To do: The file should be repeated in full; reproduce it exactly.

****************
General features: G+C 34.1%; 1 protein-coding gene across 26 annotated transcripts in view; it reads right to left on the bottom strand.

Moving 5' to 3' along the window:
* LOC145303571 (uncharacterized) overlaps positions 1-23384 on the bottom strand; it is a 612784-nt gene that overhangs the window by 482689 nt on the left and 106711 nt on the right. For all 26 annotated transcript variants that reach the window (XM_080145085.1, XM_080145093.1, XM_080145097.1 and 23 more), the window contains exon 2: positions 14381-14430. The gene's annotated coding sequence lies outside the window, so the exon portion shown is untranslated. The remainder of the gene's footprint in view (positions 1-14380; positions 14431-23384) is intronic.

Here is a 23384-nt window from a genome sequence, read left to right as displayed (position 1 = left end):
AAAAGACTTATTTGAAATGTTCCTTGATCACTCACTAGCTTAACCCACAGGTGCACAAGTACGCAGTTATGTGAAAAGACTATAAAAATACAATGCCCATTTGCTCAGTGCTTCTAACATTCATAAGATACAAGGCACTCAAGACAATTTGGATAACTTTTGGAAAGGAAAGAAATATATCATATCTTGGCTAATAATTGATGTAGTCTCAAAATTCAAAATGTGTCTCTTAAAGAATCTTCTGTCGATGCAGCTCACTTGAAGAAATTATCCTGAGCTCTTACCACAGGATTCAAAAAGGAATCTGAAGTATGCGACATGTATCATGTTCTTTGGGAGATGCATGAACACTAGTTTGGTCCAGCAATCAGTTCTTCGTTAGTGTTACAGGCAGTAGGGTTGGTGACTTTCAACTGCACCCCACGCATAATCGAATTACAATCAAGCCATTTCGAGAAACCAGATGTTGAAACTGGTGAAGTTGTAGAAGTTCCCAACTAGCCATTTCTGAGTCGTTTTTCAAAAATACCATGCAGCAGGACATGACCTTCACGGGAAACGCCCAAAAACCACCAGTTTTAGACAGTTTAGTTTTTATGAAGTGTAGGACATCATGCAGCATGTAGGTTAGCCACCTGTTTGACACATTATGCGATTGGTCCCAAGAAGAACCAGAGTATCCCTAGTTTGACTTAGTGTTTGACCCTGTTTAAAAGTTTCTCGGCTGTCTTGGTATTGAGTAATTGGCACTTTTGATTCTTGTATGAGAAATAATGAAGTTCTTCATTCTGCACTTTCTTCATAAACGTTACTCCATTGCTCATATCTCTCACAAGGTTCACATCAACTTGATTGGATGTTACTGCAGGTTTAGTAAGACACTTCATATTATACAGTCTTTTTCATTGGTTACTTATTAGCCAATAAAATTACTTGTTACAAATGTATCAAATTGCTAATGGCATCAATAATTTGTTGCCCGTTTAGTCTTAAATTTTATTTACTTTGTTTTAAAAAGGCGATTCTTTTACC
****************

General features: G+C 34.1%; 1 protein-coding gene across 26 annotated transcripts in view; it reads right to left on the bottom strand.

Moving 5' to 3' along the window:
* LOC145303571 (uncharacterized) overlaps positions 1-23384 on the bottom strand; it is a 612784-nt gene that overhangs the window by 482689 nt on the left and 106711 nt on the right. For all 26 annotated transcript variants that reach the window (XM_080145085.1, XM_080145093.1, XM_080145097.1 and 23 more), the window contains exon 2: positions 14381-14430. The gene's annotated coding sequence lies outside the window, so the exon portion shown is untranslated. The remainder of the gene's footprint in view (positions 1-14380; positions 14431-23384) is intronic.

Here is a 23384-nt window from a genome sequence, read left to right as displayed (position 1 = left end):
AAAAGACTTATTTGAAATGTTCCTTGATCACTCACTAGCTTAACCCACAGGTGCACAAGTACGCAGTTATGTGAAAAGACTATAAAAATACAATGCCCATTTGCTCAGTGCTTCTAACATTCATAAGATACAAGGCACTCAAGACAATTTGGATAACTTTTGGAAAGGAAAGAAATATATCATATCTTGGCTAATAATTGATGTAGTCTCAAAATTCAAAATGTGTCTCTTAAAGAATCTTCTGTCGATGCAGCTCACTTGAAGAAATTATCCTGAGCTCTTACCACAGGATTCAAAAAGGAATCTGAAGTATGCGACATGTATCATGTTCTTTGGGAGATGCATGAACACTAGTTTGGTCCAGCAATCAGTTCTTCGTTAGTGTTACAGGCAGTAGGGTTGGTGACTTTCAACTGCACCCCACGCATAATCGAATTACAATCAAGCCATTTCGAGAAACCAGATGTTGAAACTGGTGAAGTTGTAGAAGTTCCCAACTAGCCATTTCTGAGTCGTTTTTCAAAAATACCATGCAGCAGGACATGACCTTCACGGGAAACGCCCAAAAACCACCAGTTTTAGACAGTTTAGTTTTTATGAAGTGTAGGACATCATGCAGCATGTAGGTTAGCCACCTGTTTGACACATTATGCGATTGGTCCCAAGAAGAACCAGAGTATCCCTAGTTTGACTTAGTGTTTGACCCTGTTTAAAAGTTTCTCGGCTGTCTTGGTATTGAGTAATTGGCACTTTTGATTCTTGTATGAGAAATAATGAAGTTCTTCATTCTGCACTTTCTTCATAAACGTTACTCCATTGCTCATATCTCTCACAAGGTTCACATCAACTTGATTGGATGTTACTGCAGGTTTAGTAAGACACTTCATATTATACAGTCTTTTTCATTGGTTACTTATTAGCCAATAAAATTACTTGTTACAAATGTATCAAATTGCTAATGGCATCAATAATTTGTTGCCCGTTTAGTCTTAAATTTTATTTACTTTGTTTTAAAAAGGCGATTCTTTTACC